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Lifestyle intervention programs improve health of prediabetes, type 2 diabetes patients, study finds

Community lifestyle intervention programs could significantly reduce cardiovascular risks associated with prediabetes and type 2 diabetes, a new study reports.
The study, published in the Journal of the American Osteopathic Associatio, looked at how classes teaching the basics of a healthy lifestyle could reduce cardiovascular disease risk factors in type 2 diabetes patients and those with elevated fasting blood glucose, which is known as prediabetes. If left undiagnosed or untreated, prediabetes can develop into type 2 diabetes.
The researchers collected data from 110 patients in six Ohio University cohorts from 11 Appalachian counties between 2011 and 2014. People with prediabetes and type 2 diabetes were evaluated. Participants had a self-reported prevalence of type 2 diabetes over seven per cent higher than the US national average.
The Complete Health Improvement Lifestyle Intervention Program (CHIP) includes cooking classes, dietary targets, an exercise program and group discussions. The program advocates whole foods such as fresh fruits, vegetables, legumes, nuts and eight 10-oz glasses of water per day, while participants are also taught stress reduction techniques and flexibility exercises.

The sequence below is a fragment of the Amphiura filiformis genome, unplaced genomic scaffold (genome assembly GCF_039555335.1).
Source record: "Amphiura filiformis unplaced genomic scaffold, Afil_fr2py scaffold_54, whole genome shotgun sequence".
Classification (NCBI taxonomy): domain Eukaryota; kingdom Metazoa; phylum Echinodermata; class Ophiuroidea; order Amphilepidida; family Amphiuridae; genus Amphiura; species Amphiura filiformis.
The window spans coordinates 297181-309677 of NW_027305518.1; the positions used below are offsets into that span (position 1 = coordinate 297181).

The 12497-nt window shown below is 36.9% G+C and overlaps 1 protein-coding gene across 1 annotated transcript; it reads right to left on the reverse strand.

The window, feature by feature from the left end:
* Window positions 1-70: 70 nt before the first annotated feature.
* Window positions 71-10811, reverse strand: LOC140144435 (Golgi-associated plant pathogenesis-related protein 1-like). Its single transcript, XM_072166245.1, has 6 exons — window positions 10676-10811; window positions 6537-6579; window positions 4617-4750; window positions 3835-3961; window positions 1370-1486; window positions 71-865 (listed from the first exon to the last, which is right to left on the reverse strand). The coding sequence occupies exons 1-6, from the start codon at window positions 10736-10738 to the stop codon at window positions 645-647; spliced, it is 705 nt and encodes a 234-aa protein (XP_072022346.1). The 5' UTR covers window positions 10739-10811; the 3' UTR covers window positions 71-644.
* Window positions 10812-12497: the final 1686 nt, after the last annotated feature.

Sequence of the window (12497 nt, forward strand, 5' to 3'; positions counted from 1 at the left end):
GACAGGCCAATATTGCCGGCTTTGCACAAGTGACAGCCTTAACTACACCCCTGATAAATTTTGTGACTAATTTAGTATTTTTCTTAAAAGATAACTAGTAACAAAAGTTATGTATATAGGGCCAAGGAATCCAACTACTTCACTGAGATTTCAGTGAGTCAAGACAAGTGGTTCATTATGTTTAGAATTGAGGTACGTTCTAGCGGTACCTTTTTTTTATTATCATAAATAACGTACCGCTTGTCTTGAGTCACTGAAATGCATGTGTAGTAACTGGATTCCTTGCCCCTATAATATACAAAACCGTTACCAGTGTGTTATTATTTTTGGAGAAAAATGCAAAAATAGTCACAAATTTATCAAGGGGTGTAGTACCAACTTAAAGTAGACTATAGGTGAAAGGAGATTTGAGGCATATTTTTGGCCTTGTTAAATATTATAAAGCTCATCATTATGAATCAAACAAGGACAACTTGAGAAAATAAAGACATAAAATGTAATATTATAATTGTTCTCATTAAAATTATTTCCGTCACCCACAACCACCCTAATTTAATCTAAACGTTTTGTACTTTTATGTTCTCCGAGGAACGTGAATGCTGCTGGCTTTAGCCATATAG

16 two-hour classes led to 110 participants with prediabetes experiencing significant reductions in fasting glucose, total cholesterol, BMI and systolic blood pressure. The type 2 diabetes cohort also experienced reductions in all CVD risk factors.
Study author Jay Shubrook, DO, Touro University California, College of Osteopathic Medicine in Vallejo, said: “Community-based interventions provide the social supports and specific instruction that move patients into healthy habits, which in some cases enabled them to reduce medications.
“This study supports the osteopathic philosophy of medicine, including that diet and exercise are the most effective prescriptions physicians can give patients struggling with lifestyle diseases like type 2 diabetes. But lifestyle changes require more commitment than taking a pill, which is why programs like CHIP are so beneficial.”
If you are interested in attending a structured education course similar to CHIP to improve your diabetes management, you should speak to your GP or healthcare professional. If you have already attended a course, but feel you could benefit from refreshing your knowledge, you should still consult your doctor about enrolling onto a course.

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